classroom-1297779_960_720Having a difficult conversation with an aging parent is no picnic. There can be dozens of underlying issues stemming back decades and, when you and your adult siblings don’t see eye-to-eye, it might get ugly.

Here are some suggestions to help the process go smoothly and with maximum benefit.


1. Make an appointment for no more than one hour of uninterrupted time.
2. Know in advance what you want to talk about.
3. Know the roles of the participants.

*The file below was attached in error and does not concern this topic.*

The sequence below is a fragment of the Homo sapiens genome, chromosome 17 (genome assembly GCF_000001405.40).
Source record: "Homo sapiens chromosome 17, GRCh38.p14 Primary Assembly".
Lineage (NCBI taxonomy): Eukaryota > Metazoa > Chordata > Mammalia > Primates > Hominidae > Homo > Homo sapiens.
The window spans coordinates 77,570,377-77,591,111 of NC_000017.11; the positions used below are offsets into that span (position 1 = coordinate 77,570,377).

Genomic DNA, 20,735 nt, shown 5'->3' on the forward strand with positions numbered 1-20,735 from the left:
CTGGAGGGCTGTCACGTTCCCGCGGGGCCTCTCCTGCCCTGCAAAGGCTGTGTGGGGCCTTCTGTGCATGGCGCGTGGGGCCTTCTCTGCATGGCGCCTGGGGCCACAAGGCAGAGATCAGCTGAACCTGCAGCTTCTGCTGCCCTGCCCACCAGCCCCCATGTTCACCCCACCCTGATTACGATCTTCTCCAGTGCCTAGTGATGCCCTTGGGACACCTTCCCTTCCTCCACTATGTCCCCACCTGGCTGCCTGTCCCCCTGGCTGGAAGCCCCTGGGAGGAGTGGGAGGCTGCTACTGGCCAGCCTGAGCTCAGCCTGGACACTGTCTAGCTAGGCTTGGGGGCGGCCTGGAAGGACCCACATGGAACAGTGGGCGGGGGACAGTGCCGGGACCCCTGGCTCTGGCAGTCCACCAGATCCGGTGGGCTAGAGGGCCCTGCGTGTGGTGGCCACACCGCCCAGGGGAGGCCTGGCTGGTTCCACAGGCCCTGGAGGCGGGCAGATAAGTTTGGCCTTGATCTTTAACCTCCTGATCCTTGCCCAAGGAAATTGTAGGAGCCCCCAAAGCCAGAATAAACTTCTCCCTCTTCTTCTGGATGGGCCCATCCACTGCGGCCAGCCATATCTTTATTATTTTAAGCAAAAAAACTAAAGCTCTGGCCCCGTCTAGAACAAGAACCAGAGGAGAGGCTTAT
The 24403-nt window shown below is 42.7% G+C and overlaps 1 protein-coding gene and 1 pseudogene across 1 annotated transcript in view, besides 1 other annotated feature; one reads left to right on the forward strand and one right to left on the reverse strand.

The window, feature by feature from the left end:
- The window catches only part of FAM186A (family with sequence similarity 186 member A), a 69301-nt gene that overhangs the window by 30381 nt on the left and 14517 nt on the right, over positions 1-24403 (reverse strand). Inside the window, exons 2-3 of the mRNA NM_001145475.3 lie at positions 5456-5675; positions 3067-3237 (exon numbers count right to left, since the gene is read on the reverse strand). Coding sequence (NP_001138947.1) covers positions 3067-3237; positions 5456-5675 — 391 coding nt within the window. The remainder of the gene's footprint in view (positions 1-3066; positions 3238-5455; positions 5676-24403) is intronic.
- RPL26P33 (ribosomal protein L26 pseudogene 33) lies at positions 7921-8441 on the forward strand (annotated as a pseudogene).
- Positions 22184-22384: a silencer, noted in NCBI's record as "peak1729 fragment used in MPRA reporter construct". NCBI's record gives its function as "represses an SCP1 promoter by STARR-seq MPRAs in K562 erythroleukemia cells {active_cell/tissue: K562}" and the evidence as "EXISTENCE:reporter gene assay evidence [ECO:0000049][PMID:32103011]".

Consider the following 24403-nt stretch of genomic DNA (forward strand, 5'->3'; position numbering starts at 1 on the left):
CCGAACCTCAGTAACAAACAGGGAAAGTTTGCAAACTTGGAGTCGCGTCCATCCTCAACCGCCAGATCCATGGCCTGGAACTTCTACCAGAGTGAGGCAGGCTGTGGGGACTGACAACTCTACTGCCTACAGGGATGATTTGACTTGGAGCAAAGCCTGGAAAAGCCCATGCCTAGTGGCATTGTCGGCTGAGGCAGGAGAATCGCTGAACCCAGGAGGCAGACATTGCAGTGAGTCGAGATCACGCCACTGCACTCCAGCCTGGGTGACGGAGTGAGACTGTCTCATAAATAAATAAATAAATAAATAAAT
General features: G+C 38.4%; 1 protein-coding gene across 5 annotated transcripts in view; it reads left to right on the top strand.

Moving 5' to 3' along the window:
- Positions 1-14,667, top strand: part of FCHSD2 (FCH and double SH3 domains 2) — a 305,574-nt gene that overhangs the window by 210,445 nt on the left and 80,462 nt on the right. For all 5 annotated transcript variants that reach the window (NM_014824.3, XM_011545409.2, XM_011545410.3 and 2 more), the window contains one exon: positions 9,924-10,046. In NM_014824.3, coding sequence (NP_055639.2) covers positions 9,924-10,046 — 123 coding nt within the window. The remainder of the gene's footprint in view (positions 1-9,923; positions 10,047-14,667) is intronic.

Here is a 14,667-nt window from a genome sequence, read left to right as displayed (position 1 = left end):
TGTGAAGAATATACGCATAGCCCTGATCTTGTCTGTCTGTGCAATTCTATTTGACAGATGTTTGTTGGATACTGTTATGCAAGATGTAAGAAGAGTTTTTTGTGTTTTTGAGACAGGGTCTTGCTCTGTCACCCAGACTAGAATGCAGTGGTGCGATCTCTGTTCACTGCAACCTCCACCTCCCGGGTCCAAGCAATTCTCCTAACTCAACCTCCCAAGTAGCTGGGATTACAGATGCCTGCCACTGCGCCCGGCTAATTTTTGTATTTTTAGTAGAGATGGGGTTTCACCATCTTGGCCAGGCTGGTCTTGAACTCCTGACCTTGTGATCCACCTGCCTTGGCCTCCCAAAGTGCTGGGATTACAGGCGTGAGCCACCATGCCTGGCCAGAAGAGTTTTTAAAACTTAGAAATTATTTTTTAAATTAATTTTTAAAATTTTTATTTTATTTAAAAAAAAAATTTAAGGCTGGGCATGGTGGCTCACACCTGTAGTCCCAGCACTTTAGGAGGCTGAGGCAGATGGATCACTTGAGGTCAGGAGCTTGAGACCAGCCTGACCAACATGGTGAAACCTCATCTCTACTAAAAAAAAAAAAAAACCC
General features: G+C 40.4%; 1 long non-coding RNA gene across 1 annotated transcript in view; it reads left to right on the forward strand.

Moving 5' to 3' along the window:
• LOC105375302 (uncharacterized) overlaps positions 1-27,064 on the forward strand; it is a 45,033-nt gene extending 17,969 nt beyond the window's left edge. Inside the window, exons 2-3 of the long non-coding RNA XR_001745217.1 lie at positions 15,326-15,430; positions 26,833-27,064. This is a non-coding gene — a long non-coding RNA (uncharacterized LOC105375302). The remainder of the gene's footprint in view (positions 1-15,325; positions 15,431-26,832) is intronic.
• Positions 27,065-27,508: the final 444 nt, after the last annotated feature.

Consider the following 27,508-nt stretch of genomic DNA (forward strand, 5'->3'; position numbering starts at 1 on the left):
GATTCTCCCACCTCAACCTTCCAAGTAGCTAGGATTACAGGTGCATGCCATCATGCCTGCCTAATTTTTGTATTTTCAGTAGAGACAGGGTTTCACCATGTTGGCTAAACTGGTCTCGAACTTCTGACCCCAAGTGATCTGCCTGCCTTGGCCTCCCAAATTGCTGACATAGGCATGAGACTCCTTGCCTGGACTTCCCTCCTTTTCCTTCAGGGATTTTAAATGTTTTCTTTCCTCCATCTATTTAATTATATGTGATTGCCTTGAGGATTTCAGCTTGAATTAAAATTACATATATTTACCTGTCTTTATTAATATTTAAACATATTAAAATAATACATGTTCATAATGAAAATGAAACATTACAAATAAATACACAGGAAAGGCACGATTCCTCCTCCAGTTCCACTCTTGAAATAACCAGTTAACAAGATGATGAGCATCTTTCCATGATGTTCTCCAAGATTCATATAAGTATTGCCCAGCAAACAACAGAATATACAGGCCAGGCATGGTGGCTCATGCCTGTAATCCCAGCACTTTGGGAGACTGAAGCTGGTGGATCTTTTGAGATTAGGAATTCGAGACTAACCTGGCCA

4. Know WHY you’re having the conversation.


1. Stay focused.
2. Ask questions.
3. Make sure everyone listens to each other, and understands what others are saying.
4. Stick to the time limit, even if nothing gets resolved.
5. Offer thinking time to everyone.

Families can easily get sidetracked, sometimes by age-old patterns. “I’m the eldest,” “I do the most for Mom,” “You’ve always been a spoiled brat.” Try to stick to the issue at hand, and be sure to let your aging parent weigh in.

In the family mediations I’ve conducted, the greatest success has been achieved when the issue to be discussed was clearly defined. Ancient sibling rivalries, or petty irritations were put aside.

These can be challenging times, and I urge you to remember that it’s all for the benefit of your parent.